Few Americans envision a savory bowl of soup as a breakfast treat, but especially in blazing hot areas like Vietnam, hot dishes like pho are traditionally eaten before the sun begins to beat mercilessly. If you’re looking to share in this phenomenon on a drizzly morning, head to the south side of Seattle, where there’s an Asian noodle destination that will have you hankering for broth at brunch.
Drive down Martin Luther King Jr. Way, or, better yet, take the light rail to Othello Station to find plenty of off-the-radar establishments within walking distance. There are some especially assertive Vietnamese bowls to try, plus one spot serving Lao and Thai specialties, fragrant and flavorful, some downright funky.
Directly at Othello Station, on the west side of MLK, Cafe Huong Que serves up some delicious bo kho. Commonly referred to as Vietnamese beef stew and served with baguette, Huong Que calls its version a soup and serves it with two types of noodles: hu tieu bo kho with wide rice noodles and mi bo kho with thin egg noodles.
The thick soup, with a tinge of red color from annatto seeds, contains beef chunks, potatoes, onions and carrots. It’s topped with Thai basil, which, combined with the lemongrass, ginger, star anise, cinnamon, and other spices in the soup, makes it super-fragrant.
Pink salt, chili peppers and lime allow you to customize the flavor to your liking, and while there are noodles, you can (and should) get a baguette to sop up all the sauce at the end. That baguette comes standard if you opt instead for bo ne (steak and eggs), another popular breakfast order at Huong Que. The dish comes to the table still sizzling on a cast iron griddle with lots of butter.
Just a couple of doors down is Hoang Lan, but the words “Bun Bo Hue” are more prominent on the storefront sign, and rightly so. While there are many more items on the menu, this meaty soup (made with both beef and pork) with soft rice vermicelli noodles is the restaurant’s specialty.
Like pho, bun bo hue comes with bean sprouts, jalapeños, and lime to add to the bowl, but the big difference is the thin slices of banana blossoms, which add color and a vegetal character reminiscent of artichoke. The perfect accompaniment to that bowl of bun bo hue is a dish of banh bot loc tran. These shrimp and pork tapioca dumplings come 20 to an order, and are delicious with the nuoc cham dipping sauce.
In the strip mall just around the corner from Hoang Lan is Tammy’s Deli & Bakery. At first glance, this looks like a typical Vietnamese deli with a steam table of prepared food (a box of two or three items plus a side of rice is an absolute bargain), a large selection of banh mi sandwiches, and lots of pre-packaged treats from croissants to spring rolls to neon-colored desserts.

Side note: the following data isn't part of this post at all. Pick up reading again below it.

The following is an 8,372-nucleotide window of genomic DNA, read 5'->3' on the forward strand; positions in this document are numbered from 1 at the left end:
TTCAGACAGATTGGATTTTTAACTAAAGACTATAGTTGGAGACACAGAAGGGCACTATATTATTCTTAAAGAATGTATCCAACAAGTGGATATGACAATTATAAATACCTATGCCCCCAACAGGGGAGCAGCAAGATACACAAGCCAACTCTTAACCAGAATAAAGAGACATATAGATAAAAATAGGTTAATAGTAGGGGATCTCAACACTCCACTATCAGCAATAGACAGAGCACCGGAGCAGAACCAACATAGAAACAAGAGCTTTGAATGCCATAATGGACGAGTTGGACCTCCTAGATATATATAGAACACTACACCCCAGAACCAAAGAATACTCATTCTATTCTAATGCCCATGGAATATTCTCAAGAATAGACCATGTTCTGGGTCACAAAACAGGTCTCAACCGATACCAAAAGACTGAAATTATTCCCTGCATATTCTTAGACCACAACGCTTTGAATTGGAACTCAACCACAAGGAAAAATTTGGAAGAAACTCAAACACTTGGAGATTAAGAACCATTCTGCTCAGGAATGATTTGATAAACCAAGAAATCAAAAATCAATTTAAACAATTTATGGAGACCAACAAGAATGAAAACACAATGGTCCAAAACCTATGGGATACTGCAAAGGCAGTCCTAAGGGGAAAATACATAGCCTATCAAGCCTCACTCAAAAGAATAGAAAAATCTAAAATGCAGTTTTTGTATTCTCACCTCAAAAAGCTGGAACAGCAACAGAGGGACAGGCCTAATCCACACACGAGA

But notice the men ordering rounds of Vietnamese coffee to drink at a small seating area where they watch DVDs of Vietnamese pop performances, and you’ll realize there are other dining options. One menu shows the dac biet, or special: bun mam.
Order and pay at the counter and a worker will soon bring a bowl with a slightly murky broth that’s full of cha lua, barbecue pork, shrimp, chunks of Asian eggplant, and rice vermicelli noodles. The broth is lip-smackingly salty and heady from fermented shrimp paste, fish paste, and fish. A side plate offers lettuce, lime, bean sprouts, Thai basil, mint, Chinese chives, and chili peppers to further jazz up the soup.
A brisk 10-minute walk up MLK is Vientiane Asian Grocery Store. Enter and find a few tables in the front of the store, which indeed contains several aisles of Asian groceries. There are a number of Lao and Thai dishes on the menu, including a selection of khao poun noodle soups in beef, chicken, and fish varieties.
Especially delicious is the khao poun nam poan, with pork intestines and other pork pieces interspersed among rice vermicelli noodles. The bowl exudes an offal smell that’s at once funky and seductive. The soup comes with a side dish containing lettuce, bean sprouts, purple and green cabbage shreds, cilantro, mint, carrot, lime and chili peppers.
As the restaurant is based in a grocery store, the cooks in the kitchen will continually come out to grab ingredients to fulfill orders like green papaya salad, larb, and grilled or fried chicken. A specialty of the house and tempting side dish is Lao sausage, which you can have the kitchen cook for just two dollars extra or choose to bring home in the package—because at this point, you’re likely hooked on Asian-style breakfasts, and you’re going to want to take some of that essence home with you.
Originally published on Eater Seattle 2/18/16.